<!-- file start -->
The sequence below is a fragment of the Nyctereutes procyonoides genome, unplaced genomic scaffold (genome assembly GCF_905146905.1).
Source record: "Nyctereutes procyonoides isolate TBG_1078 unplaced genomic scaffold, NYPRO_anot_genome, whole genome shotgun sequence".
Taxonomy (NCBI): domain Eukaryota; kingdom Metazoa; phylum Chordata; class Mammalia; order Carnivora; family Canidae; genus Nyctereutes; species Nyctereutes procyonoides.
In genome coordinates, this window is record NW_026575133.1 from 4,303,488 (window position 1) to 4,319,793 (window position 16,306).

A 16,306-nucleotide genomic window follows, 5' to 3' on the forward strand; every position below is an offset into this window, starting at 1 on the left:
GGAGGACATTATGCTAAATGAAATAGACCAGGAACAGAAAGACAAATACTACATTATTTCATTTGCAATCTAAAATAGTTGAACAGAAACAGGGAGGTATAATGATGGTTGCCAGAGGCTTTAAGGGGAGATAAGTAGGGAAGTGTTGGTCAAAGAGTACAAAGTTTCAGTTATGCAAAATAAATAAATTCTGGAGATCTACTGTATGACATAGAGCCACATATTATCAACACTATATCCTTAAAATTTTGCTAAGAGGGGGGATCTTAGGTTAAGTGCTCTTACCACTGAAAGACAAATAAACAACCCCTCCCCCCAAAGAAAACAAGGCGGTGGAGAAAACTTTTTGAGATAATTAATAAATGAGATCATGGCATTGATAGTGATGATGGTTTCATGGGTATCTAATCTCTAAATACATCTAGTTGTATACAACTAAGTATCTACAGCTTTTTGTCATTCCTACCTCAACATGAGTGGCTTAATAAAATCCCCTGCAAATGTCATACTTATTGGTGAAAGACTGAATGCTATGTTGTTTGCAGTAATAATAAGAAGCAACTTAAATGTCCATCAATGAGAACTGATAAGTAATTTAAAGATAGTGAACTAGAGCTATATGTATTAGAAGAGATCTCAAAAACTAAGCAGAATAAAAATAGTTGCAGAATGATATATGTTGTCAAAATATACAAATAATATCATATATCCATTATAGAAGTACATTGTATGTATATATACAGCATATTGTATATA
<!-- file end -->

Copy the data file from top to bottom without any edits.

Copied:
The sequence below is a fragment of the Nyctereutes procyonoides genome, unplaced genomic scaffold (genome assembly GCF_905146905.1).
Source record: "Nyctereutes procyonoides isolate TBG_1078 unplaced genomic scaffold, NYPRO_anot_genome, whole genome shotgun sequence".
Taxonomy (NCBI): domain Eukaryota; kingdom Metazoa; phylum Chordata; class Mammalia; order Carnivora; family Canidae; genus Nyctereutes; species Nyctereutes procyonoides.
In genome coordinates, this window is record NW_026575133.1 from 4,303,488 (window position 1) to 4,319,793 (window position 16,306).

A 16,306-nucleotide genomic window follows, 5' to 3' on the forward strand; every position below is an offset into this window, starting at 1 on the left:
GGAGGACATTATGCTAAATGAAATAGACCAGGAACAGAAAGACAAATACTACATTATTTCATTTGCAATCTAAAATAGTTGAACAGAAACAGGGAGGTATAATGATGGTTGCCAGAGGCTTTAAGGGGAGATAAGTAGGGAAGTGTTGGTCAAAGAGTACAAAGTTTCAGTTATGCAAAATAAATAAATTCTGGAGATCTACTGTATGACATAGAGCCACATATTATCAACACTATATCCTTAAAATTTTGCTAAGAGGGGGGATCTTAGGTTAAGTGCTCTTACCACTGAAAGACAAATAAACAACCCCTCCCCCCAAAGAAAACAAGGCGGTGGAGAAAACTTTTTGAGATAATTAATAAATGAGATCATGGCATTGATAGTGATGATGGTTTCATGGGTATCTAATCTCTAAATACATCTAGTTGTATACAACTAAGTATCTACAGCTTTTTGTCATTCCTACCTCAACATGAGTGGCTTAATAAAATCCCCTGCAAATGTCATACTTATTGGTGAAAGACTGAATGCTATGTTGTTTGCAGTAATAATAAGAAGCAACTTAAATGTCCATCAATGAGAACTGATAAGTAATTTAAAGATAGTGAACTAGAGCTATATGTATTAGAAGAGATCTCAAAAACTAAGCAGAATAAAAATAGTTGCAGAATGATATATGTTGTCAAAATATACAAATAATATCATATATCCATTATAGAAGTACATTGTATGTATATATACAGCATATTGTATATA